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Which Implied Volatility Ratio Is Best?

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This post will be about comparing a volatility signal using three different variations of implied volatility indices to predict when to enter a short volatility position. In volatility trading, there are three separate implied volatility indices that have a somewhat long history for trading–the VIX (everyone knows this one), the VXV (more recently changed to be called the VIX3M), which is like the VIX, except for a three-month period), and the VXMT, which is the implied six-month volatility period. This relationship gives investigation into three separate implied volatility ratios: VIX/VIX3M (aka VXV), VIX/VXMT, and VIX3M/VXMT, as predictors for entering a short (or long) volatility position. So, let’s get the data. require(downloader) require(quantmod) require(PerformanceAnalytics) require(TTR) require(data.table) download(“http://www.cboe.com/publish/scheduledtask/mktdata/datahouse/vix3mdailyprices.csv”, destfile=”vxvData.csv”) download(“http://www.cboe.com/publish/ScheduledTask/MktData/datahouse/vxmtdailyprices.csv”, destfile=”vxmtData.csv”) VIX <- fread(“http://www.cboe.com/publish/scheduledtask/mktdata/datahouse/vixcurrent.csv”, skip = 1) VIXdates <- VIX$Date VIX$Date <- NULL; VIX <- xts(VIX, order.by=as.Date(VIXdates, format = ‘%m/%d/%Y’)) vxv <-…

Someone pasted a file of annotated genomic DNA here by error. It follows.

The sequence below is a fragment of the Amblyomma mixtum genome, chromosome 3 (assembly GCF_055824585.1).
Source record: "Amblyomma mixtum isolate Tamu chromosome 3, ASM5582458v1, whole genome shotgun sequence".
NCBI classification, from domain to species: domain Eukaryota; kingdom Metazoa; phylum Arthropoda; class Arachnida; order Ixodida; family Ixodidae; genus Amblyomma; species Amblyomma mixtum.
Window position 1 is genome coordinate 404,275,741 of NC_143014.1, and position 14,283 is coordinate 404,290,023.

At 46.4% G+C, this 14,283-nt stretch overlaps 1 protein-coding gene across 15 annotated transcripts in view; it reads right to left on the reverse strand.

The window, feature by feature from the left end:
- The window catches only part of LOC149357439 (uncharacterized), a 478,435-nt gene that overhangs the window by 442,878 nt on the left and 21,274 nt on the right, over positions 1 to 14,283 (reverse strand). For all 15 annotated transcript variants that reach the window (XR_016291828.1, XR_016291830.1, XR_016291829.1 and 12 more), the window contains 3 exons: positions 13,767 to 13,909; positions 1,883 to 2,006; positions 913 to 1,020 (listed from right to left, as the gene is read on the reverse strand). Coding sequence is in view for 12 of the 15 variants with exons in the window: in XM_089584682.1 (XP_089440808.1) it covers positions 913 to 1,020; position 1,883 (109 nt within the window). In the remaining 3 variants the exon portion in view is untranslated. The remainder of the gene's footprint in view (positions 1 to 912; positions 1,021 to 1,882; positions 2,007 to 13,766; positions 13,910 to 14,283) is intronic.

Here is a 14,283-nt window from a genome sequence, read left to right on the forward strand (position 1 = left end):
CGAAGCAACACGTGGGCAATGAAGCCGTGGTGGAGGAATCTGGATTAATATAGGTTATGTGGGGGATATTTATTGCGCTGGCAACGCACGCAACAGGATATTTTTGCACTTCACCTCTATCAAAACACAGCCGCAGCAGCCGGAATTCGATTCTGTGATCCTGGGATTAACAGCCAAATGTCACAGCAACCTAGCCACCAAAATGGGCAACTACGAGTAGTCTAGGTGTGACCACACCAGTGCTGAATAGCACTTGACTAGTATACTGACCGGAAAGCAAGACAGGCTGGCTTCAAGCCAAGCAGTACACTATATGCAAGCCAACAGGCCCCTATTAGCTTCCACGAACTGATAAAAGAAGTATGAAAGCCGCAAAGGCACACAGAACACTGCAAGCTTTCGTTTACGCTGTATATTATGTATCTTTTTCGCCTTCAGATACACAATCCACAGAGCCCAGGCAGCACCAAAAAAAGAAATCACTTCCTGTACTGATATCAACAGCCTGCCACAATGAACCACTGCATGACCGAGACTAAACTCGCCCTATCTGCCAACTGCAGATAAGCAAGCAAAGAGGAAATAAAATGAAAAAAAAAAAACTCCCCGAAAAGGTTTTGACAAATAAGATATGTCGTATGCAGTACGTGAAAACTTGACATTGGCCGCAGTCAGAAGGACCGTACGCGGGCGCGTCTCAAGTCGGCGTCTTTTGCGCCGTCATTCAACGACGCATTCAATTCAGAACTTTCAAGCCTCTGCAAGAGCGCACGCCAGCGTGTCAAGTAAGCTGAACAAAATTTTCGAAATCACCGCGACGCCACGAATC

Original Post: Which Implied Volatility Ratio Is Best?